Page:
Electrical Safety Checklist

For many homeowners and employers, their electrical system operates as a sort of black box. As long as things are working properly, they have a set of inputs, a set of expected outputs, and don’t know a whole lot about what is going on inside. This can be for good reason. Electrical systems can be somewhat complicated, and often function in a manner that is not completely intuitive. However, ignorance of electrical systems can leave us vulnerable to being injured. While it can take some time and effort to get a good understanding of electrical systems, having a simple checklist you can examine to get a good idea of the condition of your electrical system can certainly help make your system more safe. Here are a few ideas of things to look at and remember when evaluating the condition of your electrical system.

  1. How old is your electrical system? The age of an electrical system can be a strong indicator of its reliability and safety. Over time, electrical and manufacturing standards have increased, meaning that newer electrical systems are much more likely to integrate safer and higher quality technology. The integration of better materials and more sophisticated engineering principles has allowed modern electrical systems to be much safer than the antiquated designs of yesteryear. Even if your system is functioning properly, it is likely that an older system will have fewer safeguards, and be more vulnerable to catastrophic failure. If your system is older or has gone a long while between inspections, it might be worth your time to consult an electrician about whether or not you will need to make some upgrades.
  2. Are your outlets up to date? The outlet is one area of the electrical system the layperson will interact with frequently. Older outlets sometimes have only two prongs, or lack other modern safety features. The integration of the third prong is a crucial element in the modern strategy to minimize the risk of an electrical shock. And there are other safety elements which are part of any modern system. GFCIs, which are those outlets with test and reset buttons should be installed in any area where there is a risk of water shorting out a circuit or providing a place for current to flow unexpectedly. These outlets can stop the flow of electricity nearly instantly if it begins discharging unexpectedly, potentially saving lives.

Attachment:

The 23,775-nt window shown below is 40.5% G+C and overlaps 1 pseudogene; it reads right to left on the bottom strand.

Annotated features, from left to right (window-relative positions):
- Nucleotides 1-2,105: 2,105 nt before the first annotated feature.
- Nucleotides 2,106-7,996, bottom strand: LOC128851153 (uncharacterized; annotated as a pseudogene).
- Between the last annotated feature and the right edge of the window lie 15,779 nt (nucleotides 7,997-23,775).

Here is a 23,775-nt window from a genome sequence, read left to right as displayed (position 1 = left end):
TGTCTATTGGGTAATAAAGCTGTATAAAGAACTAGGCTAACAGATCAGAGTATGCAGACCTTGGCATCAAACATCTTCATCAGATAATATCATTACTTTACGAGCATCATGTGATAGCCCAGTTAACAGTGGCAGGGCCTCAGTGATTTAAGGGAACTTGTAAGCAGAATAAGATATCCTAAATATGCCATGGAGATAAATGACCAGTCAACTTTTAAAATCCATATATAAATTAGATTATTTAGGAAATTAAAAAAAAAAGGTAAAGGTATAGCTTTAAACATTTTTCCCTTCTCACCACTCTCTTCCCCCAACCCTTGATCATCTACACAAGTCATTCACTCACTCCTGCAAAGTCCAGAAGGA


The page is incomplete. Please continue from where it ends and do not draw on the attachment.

3. Is the system reliable? The age of a system is irrelevant if it doesn’t work as intended. There are a number of factors which can contribute to an electrical system which doesn’t work as desired. You might experience inconsistent power, circuits which occasionally work, flickering lights, and other inconveniences Worse, you might be at risk for a fire. If you ever smell something burning, or notice discoloration or heat around your electrical system, turn off your power and call an expert immediately. Electrical fires cause lots of damage every year, and ignoring the signs that one could be beginning is a good way to lose your property and put yourself in danger. If your electrical system behaves in a way which makes you believe it is not well put together, call an expert to come out and examine the problem. Unsolved electrical problems could be a ticking time bomb of damage and expensive repairs.
  4. Has all of your electrical work been done by properly licensed experienced professionals? Some people balk at the idea of paying much for electrical services, and end up hiring someone who is inexperienced or unqualified to work on electrical systems. Failure to properly vet your contractors could lead you to a very dangerous situation. If you are hiring someone to do your sprinklers or plant some bushes, their expertise might not be very important. You can observe their work, and verify that it is what you wanted. Before you pay them, you will have an opportunity to make an informed inspection, where you can compare what was done with what you wanted. Unfortunately, with electrical work, there is little a layman can do to really inspect the work of an unscrupulous contractor. A layman is unlikely to know proper safety procedures and strategies, and will be unable to ensure that the work is done to a high standard. Therefore, finding a professional with the proper documentation and a good repertoire of projects under their belt can be the best way for you to ensure that your electrical work is done competently and quickly. With things like this, paying a little bit more upfront will nearly always save you money in the long run, as you will need fewer repairs, inspections, and will also be able to avoid the hassle of dealing with an unreliable electrical system. Do your homework, and make sure your work is done by a real pro.
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